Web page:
Market movements over the past month.

For the most part, a reversal of December.

Positive inflation data (returning to trend, or at least, cooperating, and moving substantively in the right direction) alongside the ongoing China reopening story, drove markets.

Additionally, the material decline in natural gas and energy costs, has underpinned European and emerging market equities, where the energy crisis has been most pronounced.

Commodity prices ex natural gas have moved accordingly, including gold, and yields have climbed modestly from ~3.30% to 3.5%, although they are, on net, down from near 4% over the month, given the inflation moderation.

Despite the phenomenal run of resources, the past decades + worth of risk adjusted returns continue to compel us to maintain a relatively modest total exposure, on a long run basis (in other words, we will continue attempting to market time commodity exposures).

China-centric stocks have benefited from the mix of reopening, and generally supportive “business friendly” rhetoric from leadership, suggesting that intervention is done for now (at least until the economy is on much firmer footing).

The Nasdaq has enjoyed a strong month, as the market prices a pause in the Fed (more than that really, pricing 150bps worth of cuts over the next couple years). The mega cap tech stocks have been in downgrade mode, and now, having repriced are a) cheaper and b) cutting stuff, meaning potentially “right-sized” for conditions (e.g. no more expensive but unprofitable “blue sky” projects) and a) + b) is attractive to the marginal investor.

The strong month for the metals and mining indices is a continuation of the COVID recovery, and also driven by undersupply issues due to a lack of investment, both pre and post pandemic.

Within the local market, specifically by sector, Materials outperformed, but the entire market rose, driving all sectors.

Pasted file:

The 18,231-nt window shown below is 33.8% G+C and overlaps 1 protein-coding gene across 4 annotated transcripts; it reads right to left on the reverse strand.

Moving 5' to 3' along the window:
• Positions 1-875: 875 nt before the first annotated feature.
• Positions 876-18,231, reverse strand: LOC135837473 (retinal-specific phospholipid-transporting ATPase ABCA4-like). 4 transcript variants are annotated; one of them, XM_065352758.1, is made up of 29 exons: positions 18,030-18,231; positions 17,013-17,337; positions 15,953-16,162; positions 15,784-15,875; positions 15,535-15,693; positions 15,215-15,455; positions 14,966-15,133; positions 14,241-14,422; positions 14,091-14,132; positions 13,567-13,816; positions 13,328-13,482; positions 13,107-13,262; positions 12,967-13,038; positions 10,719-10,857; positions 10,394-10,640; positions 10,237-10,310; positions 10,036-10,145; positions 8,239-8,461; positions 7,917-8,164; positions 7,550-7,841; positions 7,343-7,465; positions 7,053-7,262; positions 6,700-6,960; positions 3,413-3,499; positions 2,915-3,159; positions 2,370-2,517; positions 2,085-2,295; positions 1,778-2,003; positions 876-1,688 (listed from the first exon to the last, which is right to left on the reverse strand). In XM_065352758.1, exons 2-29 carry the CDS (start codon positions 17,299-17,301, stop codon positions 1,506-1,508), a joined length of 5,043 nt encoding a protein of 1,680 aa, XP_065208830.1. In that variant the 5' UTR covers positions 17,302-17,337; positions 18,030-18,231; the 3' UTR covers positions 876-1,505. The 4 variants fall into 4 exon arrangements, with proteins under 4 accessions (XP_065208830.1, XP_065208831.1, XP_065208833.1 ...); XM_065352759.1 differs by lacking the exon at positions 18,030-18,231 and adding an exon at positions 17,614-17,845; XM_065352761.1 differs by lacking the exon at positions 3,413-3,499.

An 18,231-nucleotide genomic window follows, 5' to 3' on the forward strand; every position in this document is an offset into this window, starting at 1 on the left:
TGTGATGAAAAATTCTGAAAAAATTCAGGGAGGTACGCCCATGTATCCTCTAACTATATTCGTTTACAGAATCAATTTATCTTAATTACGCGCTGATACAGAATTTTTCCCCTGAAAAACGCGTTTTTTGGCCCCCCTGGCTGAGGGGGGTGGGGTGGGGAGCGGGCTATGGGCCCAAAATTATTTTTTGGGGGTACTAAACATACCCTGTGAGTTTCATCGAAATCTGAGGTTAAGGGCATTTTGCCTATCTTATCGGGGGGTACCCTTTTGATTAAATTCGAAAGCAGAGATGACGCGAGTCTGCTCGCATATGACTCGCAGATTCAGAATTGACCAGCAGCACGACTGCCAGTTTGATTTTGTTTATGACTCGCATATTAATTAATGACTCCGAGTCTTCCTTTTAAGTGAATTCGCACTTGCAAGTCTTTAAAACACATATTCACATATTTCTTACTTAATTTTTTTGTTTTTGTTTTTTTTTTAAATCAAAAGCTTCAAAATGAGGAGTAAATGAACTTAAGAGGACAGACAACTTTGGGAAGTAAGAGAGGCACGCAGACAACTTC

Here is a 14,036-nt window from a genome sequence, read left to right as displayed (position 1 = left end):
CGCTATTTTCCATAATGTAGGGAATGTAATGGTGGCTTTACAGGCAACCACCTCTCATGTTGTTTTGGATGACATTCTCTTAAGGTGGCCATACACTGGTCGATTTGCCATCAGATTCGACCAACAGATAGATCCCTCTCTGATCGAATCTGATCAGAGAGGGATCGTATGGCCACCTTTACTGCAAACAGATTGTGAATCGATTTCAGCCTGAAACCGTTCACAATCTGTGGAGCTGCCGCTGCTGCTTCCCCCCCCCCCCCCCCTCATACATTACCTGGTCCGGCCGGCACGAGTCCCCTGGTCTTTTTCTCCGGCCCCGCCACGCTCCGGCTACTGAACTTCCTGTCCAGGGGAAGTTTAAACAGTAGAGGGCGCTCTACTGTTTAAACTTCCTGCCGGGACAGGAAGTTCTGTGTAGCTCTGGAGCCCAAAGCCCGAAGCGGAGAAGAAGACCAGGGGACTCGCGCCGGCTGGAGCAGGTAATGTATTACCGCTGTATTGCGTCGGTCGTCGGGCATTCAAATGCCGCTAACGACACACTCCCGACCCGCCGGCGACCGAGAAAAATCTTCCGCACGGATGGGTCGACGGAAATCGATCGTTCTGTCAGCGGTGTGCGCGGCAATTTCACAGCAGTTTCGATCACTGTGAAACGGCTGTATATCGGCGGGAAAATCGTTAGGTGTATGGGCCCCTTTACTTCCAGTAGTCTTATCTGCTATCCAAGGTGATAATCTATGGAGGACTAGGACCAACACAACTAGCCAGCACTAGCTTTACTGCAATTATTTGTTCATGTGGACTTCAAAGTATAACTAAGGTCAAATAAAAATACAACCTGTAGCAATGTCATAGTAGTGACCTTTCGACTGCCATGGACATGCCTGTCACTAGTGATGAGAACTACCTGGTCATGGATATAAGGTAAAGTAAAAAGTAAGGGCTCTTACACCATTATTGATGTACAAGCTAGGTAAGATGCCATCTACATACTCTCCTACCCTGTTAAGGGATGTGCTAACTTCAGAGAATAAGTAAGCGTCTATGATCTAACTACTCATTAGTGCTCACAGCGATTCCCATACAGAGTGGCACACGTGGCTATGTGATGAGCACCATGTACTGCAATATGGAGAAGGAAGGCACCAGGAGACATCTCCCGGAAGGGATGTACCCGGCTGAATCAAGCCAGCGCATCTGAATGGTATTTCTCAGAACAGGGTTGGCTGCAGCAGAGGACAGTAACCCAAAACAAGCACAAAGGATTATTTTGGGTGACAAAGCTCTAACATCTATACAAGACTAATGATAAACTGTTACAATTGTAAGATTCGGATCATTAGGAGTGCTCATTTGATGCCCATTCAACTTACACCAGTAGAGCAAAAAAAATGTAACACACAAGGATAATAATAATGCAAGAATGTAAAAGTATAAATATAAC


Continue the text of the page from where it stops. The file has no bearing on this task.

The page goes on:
By stock, the best performers were Materials, followed by a smattering of consumer discretionary names. Generally, you can tell when your direct equities portfolio is going to lag the benchmark, just by eyeballing the winners, and noting you don’t own of them.

Yesterday’s retail sales print makes us very sceptical of the discretionary names ex-ante returns…

The laggards, somewhat unsurprisingly, were the defensive winners of the prior month, December, when markets fell. Spark, Amcor (which we own) alongside Tabcorp, APA, amongst the notables.

Reporting season locally is about to begin.

Important Information: This document has been prepared by Aequitas Investment Partners ABN 92 644 165 266 (“Aequitas”, “our”, “we”), a Corporate Authorised Representative (no. 1284389) of C2 Financial Services, (Australian Financial Services Licensee no. 502171), and is for distribution within Australia to wholesale clients and financial advisers only.

This document is based on information available at the time of publishing, information which we believe is correct and any opinions, conclusions or forecasts are reasonably held or made as at the time of its compilation, but no warranty is made as to its accuracy, reliability or completeness. To the extent permitted by law, neither Aequitas nor any of its affiliates accept liability to any person for loss or damage arising from the use of the information herein.

Please note that past performance is not a reliable indicator of future performance.

General Advice Warning: This document has been prepared without taking into account your objectives, financial situation or needs, and therefore you should consider its appropriateness, having regard to your objectives, financial situation and needs. Before making any decision about whether to acquire a financial product, you should obtain and read the relevant Product Disclosure Statement (PDS) or Investor Directed Portfolio Service Guide (IDPS Guide) and consider talking to a financial adviser.

Taxation warning: Any taxation considerations are general and based on present taxation laws and may be subject to change. Aequitas is not a registered tax (financial) adviser under the Tax Agent Services Act 2009 and investors should seek tax advice from a registered tax agent or a registered tax (financial) adviser if they intend to rely on this information to satisfy the liabilities or obligations or claim entitlements that arise, or could arise, under a taxation law.

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